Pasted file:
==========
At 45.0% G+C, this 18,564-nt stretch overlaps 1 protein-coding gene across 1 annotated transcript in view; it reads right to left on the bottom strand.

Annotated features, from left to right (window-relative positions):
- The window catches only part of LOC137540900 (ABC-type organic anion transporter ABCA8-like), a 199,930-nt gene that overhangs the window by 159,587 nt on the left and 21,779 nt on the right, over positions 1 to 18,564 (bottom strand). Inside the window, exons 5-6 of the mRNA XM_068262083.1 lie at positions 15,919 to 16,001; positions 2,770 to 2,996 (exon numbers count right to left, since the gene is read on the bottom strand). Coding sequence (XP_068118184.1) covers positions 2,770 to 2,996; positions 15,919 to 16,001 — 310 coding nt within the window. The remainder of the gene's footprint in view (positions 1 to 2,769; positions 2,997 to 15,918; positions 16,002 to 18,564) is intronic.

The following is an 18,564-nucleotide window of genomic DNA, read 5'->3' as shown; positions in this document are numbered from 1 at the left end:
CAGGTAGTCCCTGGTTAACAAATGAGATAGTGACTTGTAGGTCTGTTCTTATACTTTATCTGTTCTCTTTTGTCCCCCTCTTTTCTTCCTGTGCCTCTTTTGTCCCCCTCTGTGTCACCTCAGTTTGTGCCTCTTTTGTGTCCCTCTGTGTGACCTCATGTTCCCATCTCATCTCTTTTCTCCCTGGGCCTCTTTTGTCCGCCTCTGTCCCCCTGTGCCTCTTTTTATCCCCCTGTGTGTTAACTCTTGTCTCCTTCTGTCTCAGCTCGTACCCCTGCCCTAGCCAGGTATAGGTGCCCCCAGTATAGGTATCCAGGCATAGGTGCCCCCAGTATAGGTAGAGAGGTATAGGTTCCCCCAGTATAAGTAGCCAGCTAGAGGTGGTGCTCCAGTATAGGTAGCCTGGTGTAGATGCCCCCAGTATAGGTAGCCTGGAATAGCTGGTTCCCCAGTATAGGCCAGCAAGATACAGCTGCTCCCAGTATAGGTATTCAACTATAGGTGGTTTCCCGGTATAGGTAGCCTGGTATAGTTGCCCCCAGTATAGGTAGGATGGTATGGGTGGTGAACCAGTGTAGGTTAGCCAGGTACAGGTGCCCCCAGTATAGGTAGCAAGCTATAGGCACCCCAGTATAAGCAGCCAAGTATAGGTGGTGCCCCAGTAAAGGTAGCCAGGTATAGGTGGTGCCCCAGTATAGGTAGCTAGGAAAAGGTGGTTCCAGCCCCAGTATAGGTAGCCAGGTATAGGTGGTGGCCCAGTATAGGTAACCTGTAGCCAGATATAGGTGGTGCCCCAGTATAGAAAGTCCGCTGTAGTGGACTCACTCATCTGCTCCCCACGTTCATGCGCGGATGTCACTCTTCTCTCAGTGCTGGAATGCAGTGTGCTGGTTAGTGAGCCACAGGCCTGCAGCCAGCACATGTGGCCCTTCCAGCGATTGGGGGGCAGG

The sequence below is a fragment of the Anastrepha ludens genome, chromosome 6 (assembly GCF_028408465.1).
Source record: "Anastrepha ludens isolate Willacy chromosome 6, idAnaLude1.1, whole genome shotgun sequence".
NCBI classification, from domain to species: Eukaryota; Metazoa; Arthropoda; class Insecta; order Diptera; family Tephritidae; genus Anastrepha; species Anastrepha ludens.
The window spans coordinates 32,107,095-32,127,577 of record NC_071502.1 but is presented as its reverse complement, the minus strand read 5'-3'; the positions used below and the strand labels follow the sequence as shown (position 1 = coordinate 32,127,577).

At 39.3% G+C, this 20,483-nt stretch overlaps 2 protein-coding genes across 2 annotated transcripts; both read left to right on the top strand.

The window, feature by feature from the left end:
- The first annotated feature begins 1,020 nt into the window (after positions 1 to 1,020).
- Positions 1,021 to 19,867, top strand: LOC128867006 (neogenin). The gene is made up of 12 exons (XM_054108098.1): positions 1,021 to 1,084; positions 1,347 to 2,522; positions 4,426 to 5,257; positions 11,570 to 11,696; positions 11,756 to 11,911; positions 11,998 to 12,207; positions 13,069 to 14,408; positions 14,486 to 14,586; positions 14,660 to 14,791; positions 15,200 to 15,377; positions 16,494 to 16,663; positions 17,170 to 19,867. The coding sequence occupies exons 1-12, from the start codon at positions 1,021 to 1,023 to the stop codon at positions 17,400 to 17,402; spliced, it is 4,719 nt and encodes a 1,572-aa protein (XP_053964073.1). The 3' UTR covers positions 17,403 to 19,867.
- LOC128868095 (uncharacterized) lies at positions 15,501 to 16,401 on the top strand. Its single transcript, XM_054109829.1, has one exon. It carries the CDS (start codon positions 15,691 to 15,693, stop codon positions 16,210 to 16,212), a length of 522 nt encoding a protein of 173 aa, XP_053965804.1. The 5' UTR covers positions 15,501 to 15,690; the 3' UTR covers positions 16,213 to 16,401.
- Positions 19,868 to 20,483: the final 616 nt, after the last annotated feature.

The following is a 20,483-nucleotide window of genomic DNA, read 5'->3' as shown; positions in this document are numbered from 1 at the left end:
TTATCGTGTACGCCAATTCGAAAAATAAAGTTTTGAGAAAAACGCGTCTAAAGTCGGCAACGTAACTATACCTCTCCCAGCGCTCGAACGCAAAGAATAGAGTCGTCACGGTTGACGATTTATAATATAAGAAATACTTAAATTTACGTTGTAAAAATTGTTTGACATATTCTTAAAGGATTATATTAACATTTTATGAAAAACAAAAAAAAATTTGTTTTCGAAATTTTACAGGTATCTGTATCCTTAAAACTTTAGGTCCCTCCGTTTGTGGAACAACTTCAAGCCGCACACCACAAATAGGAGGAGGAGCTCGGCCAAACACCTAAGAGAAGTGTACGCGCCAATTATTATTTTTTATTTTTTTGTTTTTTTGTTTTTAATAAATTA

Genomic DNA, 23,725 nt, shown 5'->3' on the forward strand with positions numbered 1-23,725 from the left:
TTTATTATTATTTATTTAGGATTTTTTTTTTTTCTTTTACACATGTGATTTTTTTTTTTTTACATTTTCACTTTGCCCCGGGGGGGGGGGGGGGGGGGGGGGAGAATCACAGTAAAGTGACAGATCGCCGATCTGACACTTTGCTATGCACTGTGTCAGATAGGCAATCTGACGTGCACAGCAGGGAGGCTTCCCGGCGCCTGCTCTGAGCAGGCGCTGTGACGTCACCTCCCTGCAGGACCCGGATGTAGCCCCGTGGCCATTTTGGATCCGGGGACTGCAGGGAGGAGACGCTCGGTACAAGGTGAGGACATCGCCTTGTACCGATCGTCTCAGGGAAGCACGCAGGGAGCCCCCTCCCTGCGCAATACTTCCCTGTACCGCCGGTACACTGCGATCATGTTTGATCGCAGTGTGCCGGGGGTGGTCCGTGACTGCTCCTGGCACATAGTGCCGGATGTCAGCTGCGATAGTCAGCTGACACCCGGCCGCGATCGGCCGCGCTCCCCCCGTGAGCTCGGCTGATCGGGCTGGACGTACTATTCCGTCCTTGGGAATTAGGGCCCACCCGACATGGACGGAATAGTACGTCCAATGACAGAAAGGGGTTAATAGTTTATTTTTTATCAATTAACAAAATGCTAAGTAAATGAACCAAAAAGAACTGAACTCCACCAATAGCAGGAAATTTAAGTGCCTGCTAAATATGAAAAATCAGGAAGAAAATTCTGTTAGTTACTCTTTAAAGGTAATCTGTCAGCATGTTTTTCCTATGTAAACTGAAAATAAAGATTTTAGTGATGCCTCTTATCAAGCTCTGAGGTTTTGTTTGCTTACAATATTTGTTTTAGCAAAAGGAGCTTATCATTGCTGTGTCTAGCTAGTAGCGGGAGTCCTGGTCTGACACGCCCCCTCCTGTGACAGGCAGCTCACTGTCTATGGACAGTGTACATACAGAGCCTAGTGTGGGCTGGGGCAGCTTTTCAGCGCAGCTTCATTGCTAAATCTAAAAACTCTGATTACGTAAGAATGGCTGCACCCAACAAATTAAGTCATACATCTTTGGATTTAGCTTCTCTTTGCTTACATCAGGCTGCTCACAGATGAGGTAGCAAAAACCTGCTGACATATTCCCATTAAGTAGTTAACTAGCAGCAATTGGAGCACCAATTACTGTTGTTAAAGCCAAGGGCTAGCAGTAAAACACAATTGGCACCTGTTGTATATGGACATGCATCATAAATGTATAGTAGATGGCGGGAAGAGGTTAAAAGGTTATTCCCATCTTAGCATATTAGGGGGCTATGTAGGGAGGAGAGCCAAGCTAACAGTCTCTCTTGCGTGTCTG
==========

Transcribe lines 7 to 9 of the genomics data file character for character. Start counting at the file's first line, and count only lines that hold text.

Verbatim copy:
Source record: "Anastrepha ludens isolate Willacy chromosome 6, idAnaLude1.1, whole genome shotgun sequence".
NCBI classification, from domain to species: Eukaryota; Metazoa; Arthropoda; class Insecta; order Diptera; family Tephritidae; genus Anastrepha; species Anastrepha ludens.
The window spans coordinates 32,107,095-32,127,577 of record NC_071502.1 but is presented as its reverse complement, the minus strand read 5'-3'; the positions used below and the strand labels follow the sequence as shown (position 1 = coordinate 32,127,577).